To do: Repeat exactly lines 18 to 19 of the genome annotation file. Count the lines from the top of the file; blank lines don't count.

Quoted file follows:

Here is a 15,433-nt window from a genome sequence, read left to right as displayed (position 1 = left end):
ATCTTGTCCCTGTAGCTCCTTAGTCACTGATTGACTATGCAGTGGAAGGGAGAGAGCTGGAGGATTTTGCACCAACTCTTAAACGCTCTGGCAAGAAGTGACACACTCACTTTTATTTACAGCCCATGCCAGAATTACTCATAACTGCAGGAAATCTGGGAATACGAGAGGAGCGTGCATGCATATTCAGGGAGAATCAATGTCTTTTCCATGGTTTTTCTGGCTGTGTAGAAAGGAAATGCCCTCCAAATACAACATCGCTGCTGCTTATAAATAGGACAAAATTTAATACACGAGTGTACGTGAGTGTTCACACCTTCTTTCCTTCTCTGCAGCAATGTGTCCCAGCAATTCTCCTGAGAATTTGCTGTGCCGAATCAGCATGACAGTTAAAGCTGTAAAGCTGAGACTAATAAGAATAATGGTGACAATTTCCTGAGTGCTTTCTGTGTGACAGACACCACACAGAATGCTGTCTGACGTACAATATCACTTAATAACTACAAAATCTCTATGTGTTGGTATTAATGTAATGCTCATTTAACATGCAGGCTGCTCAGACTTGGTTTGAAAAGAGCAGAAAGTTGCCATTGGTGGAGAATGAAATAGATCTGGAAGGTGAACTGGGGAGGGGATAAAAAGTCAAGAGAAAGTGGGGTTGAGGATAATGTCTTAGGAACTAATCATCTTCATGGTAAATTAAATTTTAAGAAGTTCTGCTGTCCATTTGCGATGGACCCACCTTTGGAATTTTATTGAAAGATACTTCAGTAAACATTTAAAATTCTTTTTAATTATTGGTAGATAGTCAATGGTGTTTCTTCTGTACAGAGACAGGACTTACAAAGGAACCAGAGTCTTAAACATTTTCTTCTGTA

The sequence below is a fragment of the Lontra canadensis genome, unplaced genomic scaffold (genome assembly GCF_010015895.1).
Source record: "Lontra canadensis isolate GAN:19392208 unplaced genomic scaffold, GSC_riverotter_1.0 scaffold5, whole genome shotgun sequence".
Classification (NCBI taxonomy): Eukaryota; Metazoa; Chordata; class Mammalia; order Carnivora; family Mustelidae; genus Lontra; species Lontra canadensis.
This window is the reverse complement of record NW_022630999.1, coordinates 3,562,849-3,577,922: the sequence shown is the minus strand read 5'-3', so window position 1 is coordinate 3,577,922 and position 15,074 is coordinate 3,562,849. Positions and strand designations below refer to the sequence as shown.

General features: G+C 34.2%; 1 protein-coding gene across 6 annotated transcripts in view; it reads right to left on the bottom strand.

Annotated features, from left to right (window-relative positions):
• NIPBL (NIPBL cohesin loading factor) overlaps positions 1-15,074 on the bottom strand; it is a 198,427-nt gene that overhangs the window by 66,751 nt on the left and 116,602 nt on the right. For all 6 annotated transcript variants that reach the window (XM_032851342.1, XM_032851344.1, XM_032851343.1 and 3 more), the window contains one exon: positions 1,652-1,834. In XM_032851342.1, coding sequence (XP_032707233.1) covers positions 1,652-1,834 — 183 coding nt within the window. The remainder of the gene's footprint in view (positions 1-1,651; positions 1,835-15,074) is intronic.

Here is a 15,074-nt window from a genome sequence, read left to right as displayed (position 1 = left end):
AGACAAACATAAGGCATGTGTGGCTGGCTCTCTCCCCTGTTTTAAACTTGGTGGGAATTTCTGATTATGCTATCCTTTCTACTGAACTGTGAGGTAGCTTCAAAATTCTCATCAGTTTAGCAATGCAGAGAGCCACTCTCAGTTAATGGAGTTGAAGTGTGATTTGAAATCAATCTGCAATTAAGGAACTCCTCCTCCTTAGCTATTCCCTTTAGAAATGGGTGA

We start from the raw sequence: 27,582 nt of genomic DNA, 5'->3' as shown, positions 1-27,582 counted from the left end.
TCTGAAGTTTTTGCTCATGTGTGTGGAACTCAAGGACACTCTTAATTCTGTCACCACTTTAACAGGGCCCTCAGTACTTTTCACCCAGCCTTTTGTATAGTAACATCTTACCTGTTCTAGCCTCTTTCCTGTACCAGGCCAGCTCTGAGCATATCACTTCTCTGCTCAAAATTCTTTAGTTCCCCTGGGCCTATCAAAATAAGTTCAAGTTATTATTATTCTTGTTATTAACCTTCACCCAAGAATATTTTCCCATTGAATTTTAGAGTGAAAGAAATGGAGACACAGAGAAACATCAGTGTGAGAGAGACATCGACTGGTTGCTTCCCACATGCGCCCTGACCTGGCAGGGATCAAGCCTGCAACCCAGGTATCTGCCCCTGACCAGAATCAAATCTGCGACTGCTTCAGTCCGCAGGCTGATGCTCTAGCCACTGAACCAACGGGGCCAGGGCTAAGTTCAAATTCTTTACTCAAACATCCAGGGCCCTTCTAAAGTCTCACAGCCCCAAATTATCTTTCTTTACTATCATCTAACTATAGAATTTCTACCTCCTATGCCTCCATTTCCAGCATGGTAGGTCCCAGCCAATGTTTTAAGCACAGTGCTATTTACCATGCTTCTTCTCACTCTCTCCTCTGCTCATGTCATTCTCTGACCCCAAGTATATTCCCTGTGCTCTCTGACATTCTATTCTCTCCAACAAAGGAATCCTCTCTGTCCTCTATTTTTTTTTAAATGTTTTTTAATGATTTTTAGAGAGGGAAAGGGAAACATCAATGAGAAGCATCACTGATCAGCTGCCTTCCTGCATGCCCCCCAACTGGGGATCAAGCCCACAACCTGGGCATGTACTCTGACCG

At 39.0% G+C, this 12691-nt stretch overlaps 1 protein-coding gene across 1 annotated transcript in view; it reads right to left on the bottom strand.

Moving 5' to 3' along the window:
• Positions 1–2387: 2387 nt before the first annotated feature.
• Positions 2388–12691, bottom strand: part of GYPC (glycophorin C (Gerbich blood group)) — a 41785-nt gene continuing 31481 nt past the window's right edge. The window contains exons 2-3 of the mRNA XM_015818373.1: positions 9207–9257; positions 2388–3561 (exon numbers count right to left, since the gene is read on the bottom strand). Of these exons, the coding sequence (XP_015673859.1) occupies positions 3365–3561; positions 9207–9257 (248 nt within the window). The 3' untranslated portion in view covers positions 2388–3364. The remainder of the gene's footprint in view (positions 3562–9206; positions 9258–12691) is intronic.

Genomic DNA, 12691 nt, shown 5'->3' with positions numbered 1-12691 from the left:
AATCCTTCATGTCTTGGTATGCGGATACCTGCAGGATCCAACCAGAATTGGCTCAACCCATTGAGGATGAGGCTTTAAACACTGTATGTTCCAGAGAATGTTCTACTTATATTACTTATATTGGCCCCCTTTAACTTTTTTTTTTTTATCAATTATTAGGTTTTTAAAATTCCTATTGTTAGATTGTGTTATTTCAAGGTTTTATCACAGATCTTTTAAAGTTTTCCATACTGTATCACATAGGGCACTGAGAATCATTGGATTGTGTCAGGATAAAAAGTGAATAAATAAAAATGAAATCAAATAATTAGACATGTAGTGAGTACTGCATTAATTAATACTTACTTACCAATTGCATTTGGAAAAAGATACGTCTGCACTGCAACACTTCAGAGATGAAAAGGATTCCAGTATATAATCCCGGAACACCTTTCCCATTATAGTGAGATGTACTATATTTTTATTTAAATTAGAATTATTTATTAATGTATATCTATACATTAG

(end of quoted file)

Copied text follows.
Genomic DNA, 12691 nt, shown 5'->3' with positions numbered 1-12691 from the left:
AATCCTTCATGTCTTGGTATGCGGATACCTGCAGGATCCAACCAGAATTGGCTCAACCCATTGAGGATGAGGCTTTAAACACTGTATGTTCCAGAGAATGTTCTACTTATATTACTTATATTGGCCCCCTTTAACTTTTTTTTTTTTATCAATTATTAGGTTTTTAAAATTCCTATTGTTAGATTGTGTTATTTCAAGGTTTTATCACAGATCTTTTAAAGTTTTCCATACTGTATCACATAGGGCACTGAGAATCATTGGATTGTGTCAGGATAAAAAGTGAATAAATAAAAATGAAATCAAATAATTAGACATGTAGTGAGTACTGCATTAATTAATACTTACTTACCAATTGCATTTGGAAAAAGATACGTCTGCACTGCAACACTTCAGAGATGAAAAGGATTCCAGTATATAATCCCGGAACACCTTTCCCATTATAGTGAGATGTACTATATTTTTATTTAAATTAGAATTATTTATTAATGTATATCTATACATTAG